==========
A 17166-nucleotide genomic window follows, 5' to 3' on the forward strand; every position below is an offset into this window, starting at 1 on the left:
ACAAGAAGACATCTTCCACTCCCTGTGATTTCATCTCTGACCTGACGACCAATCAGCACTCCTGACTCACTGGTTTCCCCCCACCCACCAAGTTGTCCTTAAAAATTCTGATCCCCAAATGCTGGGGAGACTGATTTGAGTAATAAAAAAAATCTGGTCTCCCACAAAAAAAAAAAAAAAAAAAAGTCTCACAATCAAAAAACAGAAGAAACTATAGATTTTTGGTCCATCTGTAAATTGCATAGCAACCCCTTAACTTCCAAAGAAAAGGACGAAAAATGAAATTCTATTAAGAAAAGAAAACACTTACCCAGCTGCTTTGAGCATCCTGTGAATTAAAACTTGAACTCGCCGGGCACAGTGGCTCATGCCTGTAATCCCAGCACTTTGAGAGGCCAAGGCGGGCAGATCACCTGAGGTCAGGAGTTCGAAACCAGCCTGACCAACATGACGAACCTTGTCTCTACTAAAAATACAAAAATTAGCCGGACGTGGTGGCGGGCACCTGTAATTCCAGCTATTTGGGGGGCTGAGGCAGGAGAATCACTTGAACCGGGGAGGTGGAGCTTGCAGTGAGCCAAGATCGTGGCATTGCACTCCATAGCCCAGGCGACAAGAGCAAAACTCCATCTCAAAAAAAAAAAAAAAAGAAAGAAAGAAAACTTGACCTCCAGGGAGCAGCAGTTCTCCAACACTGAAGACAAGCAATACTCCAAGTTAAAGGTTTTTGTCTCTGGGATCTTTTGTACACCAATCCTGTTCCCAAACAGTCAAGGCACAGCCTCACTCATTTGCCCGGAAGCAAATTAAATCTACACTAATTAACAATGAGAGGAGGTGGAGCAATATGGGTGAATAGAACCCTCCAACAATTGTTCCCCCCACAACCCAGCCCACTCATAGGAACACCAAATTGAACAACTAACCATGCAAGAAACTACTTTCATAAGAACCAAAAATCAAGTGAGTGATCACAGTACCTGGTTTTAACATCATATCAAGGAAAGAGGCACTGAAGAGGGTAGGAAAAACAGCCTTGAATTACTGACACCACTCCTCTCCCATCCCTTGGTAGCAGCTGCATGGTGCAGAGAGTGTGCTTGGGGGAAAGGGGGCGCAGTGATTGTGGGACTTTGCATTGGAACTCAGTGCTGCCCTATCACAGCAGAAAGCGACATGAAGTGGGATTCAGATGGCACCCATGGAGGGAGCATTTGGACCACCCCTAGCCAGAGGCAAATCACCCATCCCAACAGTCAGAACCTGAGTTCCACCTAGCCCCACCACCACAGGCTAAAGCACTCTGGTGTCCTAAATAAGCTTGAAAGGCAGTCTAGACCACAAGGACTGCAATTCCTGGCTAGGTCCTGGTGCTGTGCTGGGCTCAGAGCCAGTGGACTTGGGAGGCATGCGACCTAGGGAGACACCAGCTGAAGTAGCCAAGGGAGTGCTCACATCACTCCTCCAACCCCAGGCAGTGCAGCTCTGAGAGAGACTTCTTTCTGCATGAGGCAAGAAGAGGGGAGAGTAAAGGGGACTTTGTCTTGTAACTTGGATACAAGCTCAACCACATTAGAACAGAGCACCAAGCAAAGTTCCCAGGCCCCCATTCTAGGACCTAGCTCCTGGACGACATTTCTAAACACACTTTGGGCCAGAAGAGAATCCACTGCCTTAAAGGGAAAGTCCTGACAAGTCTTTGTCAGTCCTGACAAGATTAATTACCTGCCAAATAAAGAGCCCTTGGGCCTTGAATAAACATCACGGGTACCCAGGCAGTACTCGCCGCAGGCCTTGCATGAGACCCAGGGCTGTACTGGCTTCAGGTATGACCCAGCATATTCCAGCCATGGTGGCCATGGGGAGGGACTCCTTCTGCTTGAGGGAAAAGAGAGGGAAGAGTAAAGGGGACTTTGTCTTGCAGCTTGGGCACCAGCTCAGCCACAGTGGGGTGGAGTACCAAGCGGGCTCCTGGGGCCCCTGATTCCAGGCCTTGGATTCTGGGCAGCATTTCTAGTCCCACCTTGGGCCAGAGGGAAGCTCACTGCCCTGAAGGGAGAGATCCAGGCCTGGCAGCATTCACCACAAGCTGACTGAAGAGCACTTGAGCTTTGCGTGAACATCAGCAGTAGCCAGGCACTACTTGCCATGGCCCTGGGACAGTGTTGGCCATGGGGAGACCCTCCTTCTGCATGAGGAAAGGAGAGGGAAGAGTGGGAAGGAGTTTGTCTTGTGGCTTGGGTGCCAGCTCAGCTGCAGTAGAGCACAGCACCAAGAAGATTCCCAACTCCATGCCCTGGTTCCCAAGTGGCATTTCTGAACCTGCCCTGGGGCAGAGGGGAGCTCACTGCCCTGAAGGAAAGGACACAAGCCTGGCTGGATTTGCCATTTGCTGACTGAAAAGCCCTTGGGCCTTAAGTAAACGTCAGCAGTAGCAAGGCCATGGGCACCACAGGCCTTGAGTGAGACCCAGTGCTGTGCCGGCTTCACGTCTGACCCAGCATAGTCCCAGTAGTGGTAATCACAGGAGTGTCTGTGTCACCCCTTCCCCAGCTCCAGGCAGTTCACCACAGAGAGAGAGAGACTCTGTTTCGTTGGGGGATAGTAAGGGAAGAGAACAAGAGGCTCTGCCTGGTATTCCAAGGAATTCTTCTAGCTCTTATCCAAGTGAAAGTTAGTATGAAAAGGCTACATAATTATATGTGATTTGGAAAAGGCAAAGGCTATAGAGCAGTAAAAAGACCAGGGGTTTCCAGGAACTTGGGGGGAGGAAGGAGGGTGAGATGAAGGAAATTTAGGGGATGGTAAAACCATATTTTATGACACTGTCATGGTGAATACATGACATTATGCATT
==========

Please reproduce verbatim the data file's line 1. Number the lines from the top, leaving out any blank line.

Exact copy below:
A 17166-nucleotide genomic window follows, 5' to 3' on the forward strand; every position below is an offset into this window, starting at 1 on the left: